Inspiring Older Readers
Treasure Palaces: Great writers visit great museums edited by Maggie Fergusson
A book of essays in which writers choose a favourite museum and explain why it means so much to them. That essentially is the premise of Treasure Palaces (Profile Books 2016). And it doesn’t sound especially promising, does it? That the essays were originally commissioned for publication in Intelligent Life, The Economist’s lifestyle magazine seems to pile unlikelihood on unlikelihood.
Of course, if you don’t like museums, then this may not appeal to you. But I’m tempted to say that even if you don’t like museums you’ll find something in most of these essays to intrigue you, because their real triumph is that they are as much about the writers and the reasons behind their choices as they are the museums themselves. And it’s the incidental details that count – the telling aside, the sudden revelation, the intimacy of disclosure. Perhaps there is something about museums that makes writing about them conducive to this?
Roddy Doyle writes about the Lower East Side Tenement Museum, New York, its walls a palimpsest of the anonymous working class immigrant families that made their lives in that tenement building.
Don Paterson writes wonderfully about the Frick Collection, New York. He stands rapt before Bellini’s St Francis in the Desert, but suddenly reveals that he owes this particular pilgrimage to a dear, dead friend, the poet Michael Donaghy, ‘a poor Irish boy from the Bronx’, who was a modern formalist rather like Thom Gunn. This Bellini was one of his favourite paintings. To my shame I had never heard of Donaghy, but he wrote a magnificent poem called Machines (which you can read in full here on the Poetry by Heart website), in which a twelve-speed racing bike is compared to a keyboard pavane by Purcell. Of course, the poem isn’t really about machines, whether bikes or harpsichords, it is about grace and agility and love, and contains the line, ‘The machinery of grace is always simple’, which put me in mind of the Leica rangefinder camera – the simplest and most elegant of cameras which did so much in the hands of photojournalists and artists such as Henri Cartier-Bresson to help establish a visual grammar that dominated serious photography for the best part of fifty years.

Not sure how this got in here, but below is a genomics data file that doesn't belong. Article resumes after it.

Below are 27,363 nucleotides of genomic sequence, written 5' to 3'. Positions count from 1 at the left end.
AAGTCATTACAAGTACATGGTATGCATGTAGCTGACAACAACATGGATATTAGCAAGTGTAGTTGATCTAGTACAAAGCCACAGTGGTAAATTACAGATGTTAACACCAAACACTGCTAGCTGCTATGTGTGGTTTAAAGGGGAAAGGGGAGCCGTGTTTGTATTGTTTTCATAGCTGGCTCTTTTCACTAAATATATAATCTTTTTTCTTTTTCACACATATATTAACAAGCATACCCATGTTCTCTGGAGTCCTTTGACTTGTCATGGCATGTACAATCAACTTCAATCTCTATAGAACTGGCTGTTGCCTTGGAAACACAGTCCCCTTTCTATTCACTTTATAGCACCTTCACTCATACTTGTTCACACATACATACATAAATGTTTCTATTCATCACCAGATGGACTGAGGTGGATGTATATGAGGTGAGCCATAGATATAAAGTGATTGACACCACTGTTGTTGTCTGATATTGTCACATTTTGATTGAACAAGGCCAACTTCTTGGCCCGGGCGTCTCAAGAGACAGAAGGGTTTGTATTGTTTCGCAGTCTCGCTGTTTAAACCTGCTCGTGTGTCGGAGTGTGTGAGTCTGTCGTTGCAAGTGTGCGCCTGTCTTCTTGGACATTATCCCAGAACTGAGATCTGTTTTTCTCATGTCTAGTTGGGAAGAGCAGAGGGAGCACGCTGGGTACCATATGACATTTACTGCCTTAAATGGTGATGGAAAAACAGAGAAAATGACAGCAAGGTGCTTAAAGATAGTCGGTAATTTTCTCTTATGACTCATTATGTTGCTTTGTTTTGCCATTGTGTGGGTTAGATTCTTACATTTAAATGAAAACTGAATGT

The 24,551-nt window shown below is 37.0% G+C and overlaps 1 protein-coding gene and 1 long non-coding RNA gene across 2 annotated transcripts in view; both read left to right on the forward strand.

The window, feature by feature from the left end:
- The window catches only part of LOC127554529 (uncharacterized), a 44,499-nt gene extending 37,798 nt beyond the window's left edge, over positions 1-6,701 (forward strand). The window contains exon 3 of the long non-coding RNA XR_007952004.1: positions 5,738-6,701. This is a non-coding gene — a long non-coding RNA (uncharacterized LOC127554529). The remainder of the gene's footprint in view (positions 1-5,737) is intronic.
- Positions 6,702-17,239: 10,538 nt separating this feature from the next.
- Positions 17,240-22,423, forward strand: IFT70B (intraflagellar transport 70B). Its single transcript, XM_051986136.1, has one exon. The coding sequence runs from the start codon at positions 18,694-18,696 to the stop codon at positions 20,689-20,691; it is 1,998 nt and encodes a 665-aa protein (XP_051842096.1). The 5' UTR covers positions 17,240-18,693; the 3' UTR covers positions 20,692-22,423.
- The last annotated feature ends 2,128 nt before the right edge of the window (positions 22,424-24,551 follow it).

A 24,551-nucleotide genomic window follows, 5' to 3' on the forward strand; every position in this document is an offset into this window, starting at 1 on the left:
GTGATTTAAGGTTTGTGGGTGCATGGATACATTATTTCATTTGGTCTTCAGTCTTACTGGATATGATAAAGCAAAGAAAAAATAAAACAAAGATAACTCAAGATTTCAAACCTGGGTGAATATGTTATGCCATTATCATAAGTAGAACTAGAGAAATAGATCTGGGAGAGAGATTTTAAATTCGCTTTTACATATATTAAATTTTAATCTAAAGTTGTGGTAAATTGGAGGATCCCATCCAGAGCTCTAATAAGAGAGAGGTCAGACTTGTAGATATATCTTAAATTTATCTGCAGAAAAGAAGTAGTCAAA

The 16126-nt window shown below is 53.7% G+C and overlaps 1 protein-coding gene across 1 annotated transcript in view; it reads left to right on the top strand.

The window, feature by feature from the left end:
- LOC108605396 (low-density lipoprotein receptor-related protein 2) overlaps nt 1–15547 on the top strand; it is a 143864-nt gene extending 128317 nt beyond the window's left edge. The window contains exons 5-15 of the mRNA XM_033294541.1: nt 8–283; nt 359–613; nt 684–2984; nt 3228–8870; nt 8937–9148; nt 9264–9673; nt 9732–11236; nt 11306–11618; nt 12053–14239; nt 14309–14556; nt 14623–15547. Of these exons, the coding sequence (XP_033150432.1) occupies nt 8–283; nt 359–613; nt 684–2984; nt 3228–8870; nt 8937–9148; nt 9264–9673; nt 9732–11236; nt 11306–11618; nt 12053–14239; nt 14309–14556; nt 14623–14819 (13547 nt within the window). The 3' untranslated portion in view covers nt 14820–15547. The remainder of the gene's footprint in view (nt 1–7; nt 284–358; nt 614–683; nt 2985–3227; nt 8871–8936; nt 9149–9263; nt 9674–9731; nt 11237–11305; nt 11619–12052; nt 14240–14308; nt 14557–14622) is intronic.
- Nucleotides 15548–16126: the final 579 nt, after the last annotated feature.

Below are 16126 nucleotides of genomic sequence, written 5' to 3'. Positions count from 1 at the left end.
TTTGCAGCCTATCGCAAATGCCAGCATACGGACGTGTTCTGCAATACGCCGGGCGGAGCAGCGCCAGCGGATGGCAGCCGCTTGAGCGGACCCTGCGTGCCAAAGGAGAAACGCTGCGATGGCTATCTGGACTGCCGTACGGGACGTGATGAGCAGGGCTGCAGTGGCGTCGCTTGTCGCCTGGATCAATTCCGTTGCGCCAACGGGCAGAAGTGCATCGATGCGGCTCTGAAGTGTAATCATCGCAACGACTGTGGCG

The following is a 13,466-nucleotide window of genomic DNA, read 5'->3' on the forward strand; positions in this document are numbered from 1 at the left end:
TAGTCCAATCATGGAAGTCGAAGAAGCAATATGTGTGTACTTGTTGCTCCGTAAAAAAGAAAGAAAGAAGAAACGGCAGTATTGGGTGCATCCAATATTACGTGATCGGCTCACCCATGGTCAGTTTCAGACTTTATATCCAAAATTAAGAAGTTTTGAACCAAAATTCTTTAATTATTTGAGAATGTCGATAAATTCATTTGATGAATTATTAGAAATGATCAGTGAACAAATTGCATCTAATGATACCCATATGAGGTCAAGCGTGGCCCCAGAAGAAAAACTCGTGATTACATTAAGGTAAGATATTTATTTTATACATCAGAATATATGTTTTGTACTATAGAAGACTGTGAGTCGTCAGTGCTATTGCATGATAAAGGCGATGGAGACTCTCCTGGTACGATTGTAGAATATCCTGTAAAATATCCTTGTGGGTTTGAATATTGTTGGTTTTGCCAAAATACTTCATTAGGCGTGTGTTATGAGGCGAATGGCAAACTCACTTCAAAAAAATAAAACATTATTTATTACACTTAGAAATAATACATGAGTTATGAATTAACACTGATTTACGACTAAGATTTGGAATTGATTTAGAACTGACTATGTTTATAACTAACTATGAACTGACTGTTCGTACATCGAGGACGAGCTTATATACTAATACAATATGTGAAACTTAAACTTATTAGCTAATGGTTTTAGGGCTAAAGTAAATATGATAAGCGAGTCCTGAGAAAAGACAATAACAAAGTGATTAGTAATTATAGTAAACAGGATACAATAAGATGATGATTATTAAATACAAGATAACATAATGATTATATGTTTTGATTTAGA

Julian Barnes writes movingly about Ainola, once the country retreat of Sibelius and his wife, in Järvenpää, Finland, now a museum dedicated to the composer’s life. Barnes meditates on the obdurate decades-long silence when Sibelius wrote no music, and the shimmering black-and-white photographs on the sleeves of the Ace of Clubs LPs on which he first heard Sibelius’s music. But what Barnes remembers most vividly about Ainola is the Heath Robinsonesque apple peeler mounted on the worktop in the kitchen. And strangely, on the day after I read that essay I saw such a machine being demonstrated on The Antiques Roadshow.
In ‘The Odessaphiles’ (about the Odessa State Literary Museum) AD Miller considers the human cost that Odessa – ‘a theatre of both art and suffering’ – represents, and concludes, ‘I love the city, the museum and Russian literature…but in the end…[t]hey aren’t worth all the blood that has gone into them.’
In ‘Glasgow’s Palace of Dreams’, about Glasgow’s Kelvingrove Gallery, Andrew O’Hagan awoke me – as he as a teenager had been awoken – to the Scottish Colourists: Francis Campbell Boileau (FCB) Cadell, Leslie Hunter, John Duncan Ferguson and Samuel Peploe, the four Scottish painters who went to France and saw the Post-Impressionists and the Fauves and returned home to dour Edinburgh and changed Scottish painting for ever. Again, shamefully, I had heard of none of them. FCB Caddell’s work is ravishing – a Matisse run riot in the sumptuous deco interiors of Edinburgh’s wealthiest families…
And I’ve barely scratched the surface. I haven’t said anything, for instance, about what William Boyd thinks of the collection of Egon Schiele’s work (the Leopold Collection, Vienna). Yes, I know Schiele’s writhing, neurasthenic, expressionist nudes, and even some of the lesser known landscapes which somehow manage to show exactly the same disturbing characteristics as his human figures, but somehow I didn’t know that he had died a hundred years ago, aged just twenty-eight, in the great influenza pandemic of 1918, which killed more people than the First World War and the Russian Revolution combined.
Nor have I said anything about Tim Winton’s staggeringly good essay about his first visit as a child to the National Gallery of Victoria, Melbourne. From Perth where Winton was born and brought up, Melbourne’s astonishing modernity was a full week’s drive away.
And I haven’t touched on John Lanchester at the Prado, or Michael Morpugo at Ypres, or Ann Pratchett at the Harvard Museum of Natural History.
But you get the general idea. From a not very promising sounding idea a collection of essays of such great wealth and suggestiveness has been created that they will keep you fuelled with ideas and associations and inspiration for days. Hugely enjoyable and highly recommended.